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US ambassador to Russia to leave after two years

Michael McFaul, the outspoken US ambassador to Russia who has frequently clashed with authorities in Moscow, said on Tuesday he would leave the country after just two years.

MOSCOW: Michael McFaul, the outspoken US ambassador to Russia who has frequently clashed with the Kremlin, announced on Tuesday that he would be leaving the country after just two years.

His announcement that he would also leave the US administration comes amid a new spike in tensions between Moscow and Washington over a litany of issues ranging from arms to human rights to pro-Western protests in Ukraine.

An embassy spokeswoman confirmed the diplomat was leaving Russia "early" but declined to comment further.

McFaul said he was leaving for family reasons.

"Soon after the Olympics, I plan to rejoin my family in California," McFaul wrote on his blog, adding that it was important for him to be reunited with his wife and two sons.

The Winter Olympic Games are set to begin in the Black Sea resort of Sochi on Friday and will run through February 23.

"After more than five years of working in President Obama's administration the time has come to return home."

The former Stanford University professor was sworn in as ambassador on January 10, 2012.

He has reached out to young Russians with blog posts in their native language and frequently sparked Russia's fury with critical comments and meetings with Russian opposition activists.

"Very sad to announce my departure later this month," he tweeted. "I will miss Russia and its people."

Before taking over as ambassador, McFaul helped reset Russia-US relations following Russian strongman Vladimir Putin's departure from the Kremlin in 2008.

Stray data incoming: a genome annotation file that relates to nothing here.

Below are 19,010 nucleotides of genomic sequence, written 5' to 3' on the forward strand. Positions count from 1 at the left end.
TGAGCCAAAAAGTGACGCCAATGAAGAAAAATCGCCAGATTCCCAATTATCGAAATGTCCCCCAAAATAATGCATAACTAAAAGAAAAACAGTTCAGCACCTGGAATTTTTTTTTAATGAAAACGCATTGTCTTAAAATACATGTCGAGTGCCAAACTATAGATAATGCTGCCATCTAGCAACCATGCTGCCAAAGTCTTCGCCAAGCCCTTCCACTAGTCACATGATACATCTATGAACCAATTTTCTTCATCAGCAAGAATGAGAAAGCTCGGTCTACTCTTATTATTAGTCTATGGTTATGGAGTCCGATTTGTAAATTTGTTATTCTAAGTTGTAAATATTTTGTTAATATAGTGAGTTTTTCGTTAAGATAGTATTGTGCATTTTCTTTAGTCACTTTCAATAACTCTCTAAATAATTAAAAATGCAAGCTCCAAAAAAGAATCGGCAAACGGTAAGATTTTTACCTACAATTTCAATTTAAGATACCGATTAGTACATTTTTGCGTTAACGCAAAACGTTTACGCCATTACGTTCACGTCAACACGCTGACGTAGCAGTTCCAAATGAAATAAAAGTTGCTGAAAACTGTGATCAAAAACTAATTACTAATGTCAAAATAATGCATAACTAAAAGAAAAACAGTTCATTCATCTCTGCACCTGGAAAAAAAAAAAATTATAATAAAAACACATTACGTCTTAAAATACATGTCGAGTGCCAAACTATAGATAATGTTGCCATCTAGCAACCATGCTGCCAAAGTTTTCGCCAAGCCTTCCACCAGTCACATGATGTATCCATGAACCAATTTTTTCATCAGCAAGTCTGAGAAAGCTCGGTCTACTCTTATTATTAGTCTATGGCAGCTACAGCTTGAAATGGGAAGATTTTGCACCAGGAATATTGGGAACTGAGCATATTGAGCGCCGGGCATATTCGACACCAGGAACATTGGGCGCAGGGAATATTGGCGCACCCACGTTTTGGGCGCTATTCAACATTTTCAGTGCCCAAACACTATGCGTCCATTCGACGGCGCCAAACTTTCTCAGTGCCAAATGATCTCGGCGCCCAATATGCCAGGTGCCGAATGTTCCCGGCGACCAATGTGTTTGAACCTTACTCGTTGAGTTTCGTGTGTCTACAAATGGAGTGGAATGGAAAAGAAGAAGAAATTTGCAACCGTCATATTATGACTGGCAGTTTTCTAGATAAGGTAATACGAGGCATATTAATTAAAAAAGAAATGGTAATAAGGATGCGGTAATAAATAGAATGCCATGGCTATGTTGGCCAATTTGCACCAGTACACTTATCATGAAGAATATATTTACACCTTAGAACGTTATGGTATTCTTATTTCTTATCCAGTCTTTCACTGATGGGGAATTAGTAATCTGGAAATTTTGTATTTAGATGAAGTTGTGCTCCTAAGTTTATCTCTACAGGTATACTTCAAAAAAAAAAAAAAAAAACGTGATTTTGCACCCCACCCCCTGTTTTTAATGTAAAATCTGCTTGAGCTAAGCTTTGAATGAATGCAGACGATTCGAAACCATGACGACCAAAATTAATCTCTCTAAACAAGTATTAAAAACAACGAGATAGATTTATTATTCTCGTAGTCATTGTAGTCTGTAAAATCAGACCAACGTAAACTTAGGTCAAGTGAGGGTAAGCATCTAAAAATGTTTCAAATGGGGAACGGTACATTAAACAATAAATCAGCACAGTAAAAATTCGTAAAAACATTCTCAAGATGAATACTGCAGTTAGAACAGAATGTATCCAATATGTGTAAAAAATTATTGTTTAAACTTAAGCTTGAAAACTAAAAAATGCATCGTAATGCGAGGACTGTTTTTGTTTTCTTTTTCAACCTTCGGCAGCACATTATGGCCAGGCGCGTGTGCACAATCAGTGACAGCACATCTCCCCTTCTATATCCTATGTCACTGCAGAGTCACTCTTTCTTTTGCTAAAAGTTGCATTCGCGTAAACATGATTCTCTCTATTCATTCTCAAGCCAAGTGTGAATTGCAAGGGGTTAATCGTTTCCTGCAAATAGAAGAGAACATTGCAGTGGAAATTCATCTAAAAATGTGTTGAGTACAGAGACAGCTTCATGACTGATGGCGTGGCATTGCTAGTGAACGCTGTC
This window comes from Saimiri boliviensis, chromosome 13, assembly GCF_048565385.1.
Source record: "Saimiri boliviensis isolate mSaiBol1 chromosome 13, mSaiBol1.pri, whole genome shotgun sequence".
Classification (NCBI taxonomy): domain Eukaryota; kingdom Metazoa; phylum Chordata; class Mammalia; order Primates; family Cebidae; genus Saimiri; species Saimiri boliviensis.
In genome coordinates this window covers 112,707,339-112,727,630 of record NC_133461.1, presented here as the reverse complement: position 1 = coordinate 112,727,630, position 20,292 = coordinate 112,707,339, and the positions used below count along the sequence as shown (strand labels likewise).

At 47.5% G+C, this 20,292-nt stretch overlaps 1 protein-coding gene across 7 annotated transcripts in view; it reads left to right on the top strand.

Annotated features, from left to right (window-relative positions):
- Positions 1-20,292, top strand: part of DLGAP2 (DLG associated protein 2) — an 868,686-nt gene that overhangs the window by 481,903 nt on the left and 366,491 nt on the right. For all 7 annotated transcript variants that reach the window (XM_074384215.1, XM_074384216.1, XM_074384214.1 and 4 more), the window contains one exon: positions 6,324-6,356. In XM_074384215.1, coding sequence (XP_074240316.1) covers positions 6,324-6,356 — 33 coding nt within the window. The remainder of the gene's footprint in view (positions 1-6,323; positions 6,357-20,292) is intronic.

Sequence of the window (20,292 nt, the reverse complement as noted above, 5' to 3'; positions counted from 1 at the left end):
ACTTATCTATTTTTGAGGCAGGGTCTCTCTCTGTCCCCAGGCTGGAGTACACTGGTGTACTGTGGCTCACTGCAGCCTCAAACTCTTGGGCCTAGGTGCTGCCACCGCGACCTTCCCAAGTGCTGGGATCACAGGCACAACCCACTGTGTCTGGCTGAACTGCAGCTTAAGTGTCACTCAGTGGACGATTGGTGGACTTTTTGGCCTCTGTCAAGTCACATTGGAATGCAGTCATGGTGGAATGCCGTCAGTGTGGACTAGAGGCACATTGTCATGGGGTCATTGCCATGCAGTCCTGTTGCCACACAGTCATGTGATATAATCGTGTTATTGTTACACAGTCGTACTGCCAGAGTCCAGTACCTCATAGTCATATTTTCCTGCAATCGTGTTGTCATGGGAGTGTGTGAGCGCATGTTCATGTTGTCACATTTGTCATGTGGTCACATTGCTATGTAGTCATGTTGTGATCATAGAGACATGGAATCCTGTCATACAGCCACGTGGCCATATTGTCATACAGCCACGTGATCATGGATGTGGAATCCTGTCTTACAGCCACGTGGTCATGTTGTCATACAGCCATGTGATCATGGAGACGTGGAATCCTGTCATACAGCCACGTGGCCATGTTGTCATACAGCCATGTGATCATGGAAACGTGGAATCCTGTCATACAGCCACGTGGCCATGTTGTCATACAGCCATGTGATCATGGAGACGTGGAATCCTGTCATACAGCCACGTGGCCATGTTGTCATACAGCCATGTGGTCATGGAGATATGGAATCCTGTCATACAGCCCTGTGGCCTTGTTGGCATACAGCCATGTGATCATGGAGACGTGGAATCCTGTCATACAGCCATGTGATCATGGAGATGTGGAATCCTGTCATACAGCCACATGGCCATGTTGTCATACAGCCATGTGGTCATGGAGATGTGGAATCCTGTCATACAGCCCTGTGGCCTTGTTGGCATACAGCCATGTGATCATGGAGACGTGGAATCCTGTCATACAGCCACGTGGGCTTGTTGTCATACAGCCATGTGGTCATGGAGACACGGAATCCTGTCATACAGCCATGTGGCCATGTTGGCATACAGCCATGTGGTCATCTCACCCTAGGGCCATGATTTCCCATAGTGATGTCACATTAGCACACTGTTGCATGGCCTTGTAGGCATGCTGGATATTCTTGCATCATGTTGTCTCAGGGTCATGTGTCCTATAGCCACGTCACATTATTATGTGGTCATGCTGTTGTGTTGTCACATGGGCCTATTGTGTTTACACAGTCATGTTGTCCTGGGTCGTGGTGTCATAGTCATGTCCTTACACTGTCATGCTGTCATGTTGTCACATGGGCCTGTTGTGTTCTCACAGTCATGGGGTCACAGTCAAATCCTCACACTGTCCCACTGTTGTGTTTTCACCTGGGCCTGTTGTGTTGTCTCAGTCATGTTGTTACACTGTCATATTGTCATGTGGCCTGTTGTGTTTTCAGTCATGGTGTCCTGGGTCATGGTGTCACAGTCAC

Relations between Moscow and Washington deteriorated after Putin returned for a third term in 2012.

Analysts had interpreted attacks on McFaul by Russian state media and lawmakers as part of a blunt Kremlin message to Washington that it should keep the tone of its criticism muted.

"Goodbye, Mikhail!" the official Twitter account of the Russian foreign ministry said in a conspicuously curt reaction, using the Russian version of his first name.

In one notable run-in early on, McFaul came under fire from Russia's parliament for meeting the leaders of anti-Putin protests during his first week on the job in 2012.

"McFaul irritated many in our political circles," said foreign policy observer Maxim Yusin.

"He's vulnerable because he is not a career diplomat but a political scientist and politician, he was in contact with our opposition and it was looked upon negatively," said Yusin who writes for the Kommersant broadsheet.

Putin, who returned to the Kremlin on a wave of anti-US rhetoric, has repeatedly accused Washington of imposing its will on other nations and preaching on human rights.

Two months of pro-EU protests in ex-Soviet Ukraine has become another bone of contention, with Washington and Brussels supporting the opposition demonstrators and the Kremlin publicly backing embattled President Viktor Yanukovych.

In Washington, the US National Security Council said that President Barack Obama was "deeply grateful" to McFaul for his work.

"Mike has been tireless in advocating for the universal values that America stands for around the world, reaching out to civil society, and recognising the right of every voice to be heard."

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